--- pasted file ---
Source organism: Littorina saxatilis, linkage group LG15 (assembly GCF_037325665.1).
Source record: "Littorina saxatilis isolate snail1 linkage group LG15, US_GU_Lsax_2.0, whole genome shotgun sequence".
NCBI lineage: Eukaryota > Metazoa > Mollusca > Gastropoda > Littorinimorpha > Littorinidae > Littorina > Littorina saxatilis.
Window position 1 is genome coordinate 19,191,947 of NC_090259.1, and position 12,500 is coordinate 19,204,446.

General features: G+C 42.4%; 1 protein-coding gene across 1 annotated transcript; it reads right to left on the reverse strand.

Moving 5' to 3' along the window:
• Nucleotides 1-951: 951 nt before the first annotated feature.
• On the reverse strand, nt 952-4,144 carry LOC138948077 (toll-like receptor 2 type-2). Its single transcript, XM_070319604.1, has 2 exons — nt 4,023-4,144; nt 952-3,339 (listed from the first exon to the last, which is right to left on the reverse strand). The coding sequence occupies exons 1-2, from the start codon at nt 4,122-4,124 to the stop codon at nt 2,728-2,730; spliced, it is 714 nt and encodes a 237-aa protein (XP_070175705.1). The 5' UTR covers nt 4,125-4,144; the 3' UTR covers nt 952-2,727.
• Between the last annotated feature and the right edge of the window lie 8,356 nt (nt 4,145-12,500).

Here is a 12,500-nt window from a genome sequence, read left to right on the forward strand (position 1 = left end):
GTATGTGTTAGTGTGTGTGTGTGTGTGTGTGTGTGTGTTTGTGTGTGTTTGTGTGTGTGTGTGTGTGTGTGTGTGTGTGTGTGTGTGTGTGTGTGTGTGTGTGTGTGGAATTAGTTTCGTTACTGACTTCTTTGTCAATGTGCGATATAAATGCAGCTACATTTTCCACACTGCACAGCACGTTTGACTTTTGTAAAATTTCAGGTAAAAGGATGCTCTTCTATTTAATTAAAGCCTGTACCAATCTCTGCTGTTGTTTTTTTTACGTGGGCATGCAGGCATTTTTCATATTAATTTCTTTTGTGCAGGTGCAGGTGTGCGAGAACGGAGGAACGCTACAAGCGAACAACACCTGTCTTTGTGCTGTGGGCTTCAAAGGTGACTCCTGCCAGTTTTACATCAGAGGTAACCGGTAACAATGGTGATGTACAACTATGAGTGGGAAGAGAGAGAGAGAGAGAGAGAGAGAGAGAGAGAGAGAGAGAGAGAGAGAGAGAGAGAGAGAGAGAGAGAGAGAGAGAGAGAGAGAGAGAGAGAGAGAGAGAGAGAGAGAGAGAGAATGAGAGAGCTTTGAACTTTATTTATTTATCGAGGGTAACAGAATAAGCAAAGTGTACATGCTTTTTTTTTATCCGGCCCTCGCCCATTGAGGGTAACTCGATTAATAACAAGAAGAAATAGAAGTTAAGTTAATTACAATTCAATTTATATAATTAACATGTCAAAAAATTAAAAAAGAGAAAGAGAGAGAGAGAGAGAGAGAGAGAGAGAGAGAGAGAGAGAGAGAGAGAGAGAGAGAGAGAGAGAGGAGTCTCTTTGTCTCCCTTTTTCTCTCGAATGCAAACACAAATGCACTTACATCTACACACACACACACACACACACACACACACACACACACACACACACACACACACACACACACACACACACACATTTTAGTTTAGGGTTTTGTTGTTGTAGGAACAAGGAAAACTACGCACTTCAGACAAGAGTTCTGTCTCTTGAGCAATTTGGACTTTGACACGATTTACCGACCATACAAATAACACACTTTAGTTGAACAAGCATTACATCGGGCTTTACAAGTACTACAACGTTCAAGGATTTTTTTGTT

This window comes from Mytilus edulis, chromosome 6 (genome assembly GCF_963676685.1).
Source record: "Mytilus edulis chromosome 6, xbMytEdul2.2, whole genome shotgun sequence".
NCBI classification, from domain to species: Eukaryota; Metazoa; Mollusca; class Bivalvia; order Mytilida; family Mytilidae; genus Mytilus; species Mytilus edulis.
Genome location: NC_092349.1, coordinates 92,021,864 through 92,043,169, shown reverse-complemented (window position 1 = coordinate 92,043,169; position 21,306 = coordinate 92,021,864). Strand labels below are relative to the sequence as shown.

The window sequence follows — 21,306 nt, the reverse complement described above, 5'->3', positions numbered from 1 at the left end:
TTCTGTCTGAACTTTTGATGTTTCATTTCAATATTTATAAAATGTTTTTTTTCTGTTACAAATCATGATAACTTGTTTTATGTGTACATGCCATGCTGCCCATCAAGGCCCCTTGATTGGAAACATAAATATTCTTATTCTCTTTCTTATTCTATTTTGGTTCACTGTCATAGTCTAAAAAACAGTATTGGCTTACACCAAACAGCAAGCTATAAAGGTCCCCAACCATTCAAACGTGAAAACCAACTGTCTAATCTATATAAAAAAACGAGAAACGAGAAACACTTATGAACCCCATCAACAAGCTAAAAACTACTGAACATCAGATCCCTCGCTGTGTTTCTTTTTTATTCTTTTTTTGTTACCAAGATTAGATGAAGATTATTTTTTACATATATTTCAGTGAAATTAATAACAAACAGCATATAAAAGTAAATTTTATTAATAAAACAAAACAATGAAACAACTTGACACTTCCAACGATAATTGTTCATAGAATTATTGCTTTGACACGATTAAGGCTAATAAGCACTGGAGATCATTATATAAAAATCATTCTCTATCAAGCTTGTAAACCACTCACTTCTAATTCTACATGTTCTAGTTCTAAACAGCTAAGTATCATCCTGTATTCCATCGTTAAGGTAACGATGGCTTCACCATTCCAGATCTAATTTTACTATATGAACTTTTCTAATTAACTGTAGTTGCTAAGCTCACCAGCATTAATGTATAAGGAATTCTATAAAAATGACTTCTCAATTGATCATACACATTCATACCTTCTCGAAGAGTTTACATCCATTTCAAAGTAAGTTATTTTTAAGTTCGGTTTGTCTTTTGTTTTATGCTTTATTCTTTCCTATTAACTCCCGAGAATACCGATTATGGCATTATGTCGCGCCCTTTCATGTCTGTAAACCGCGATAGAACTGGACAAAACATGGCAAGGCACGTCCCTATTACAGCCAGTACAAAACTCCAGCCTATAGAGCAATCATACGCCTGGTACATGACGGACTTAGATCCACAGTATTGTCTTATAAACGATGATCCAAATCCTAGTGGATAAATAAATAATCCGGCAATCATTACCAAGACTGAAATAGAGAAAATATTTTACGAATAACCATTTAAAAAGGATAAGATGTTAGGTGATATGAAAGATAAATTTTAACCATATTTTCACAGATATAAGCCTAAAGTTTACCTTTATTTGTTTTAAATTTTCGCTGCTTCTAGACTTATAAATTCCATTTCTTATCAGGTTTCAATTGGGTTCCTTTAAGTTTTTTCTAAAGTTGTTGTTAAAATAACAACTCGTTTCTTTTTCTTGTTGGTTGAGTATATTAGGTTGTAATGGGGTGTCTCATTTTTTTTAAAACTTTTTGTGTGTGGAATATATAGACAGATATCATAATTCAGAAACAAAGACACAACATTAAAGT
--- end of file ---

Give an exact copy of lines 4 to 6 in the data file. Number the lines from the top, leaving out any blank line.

Window position 1 is genome coordinate 19,191,947 of NC_090259.1, and position 12,500 is coordinate 19,204,446.

General features: G+C 42.4%; 1 protein-coding gene across 1 annotated transcript; it reads right to left on the reverse strand.

Moving 5' to 3' along the window: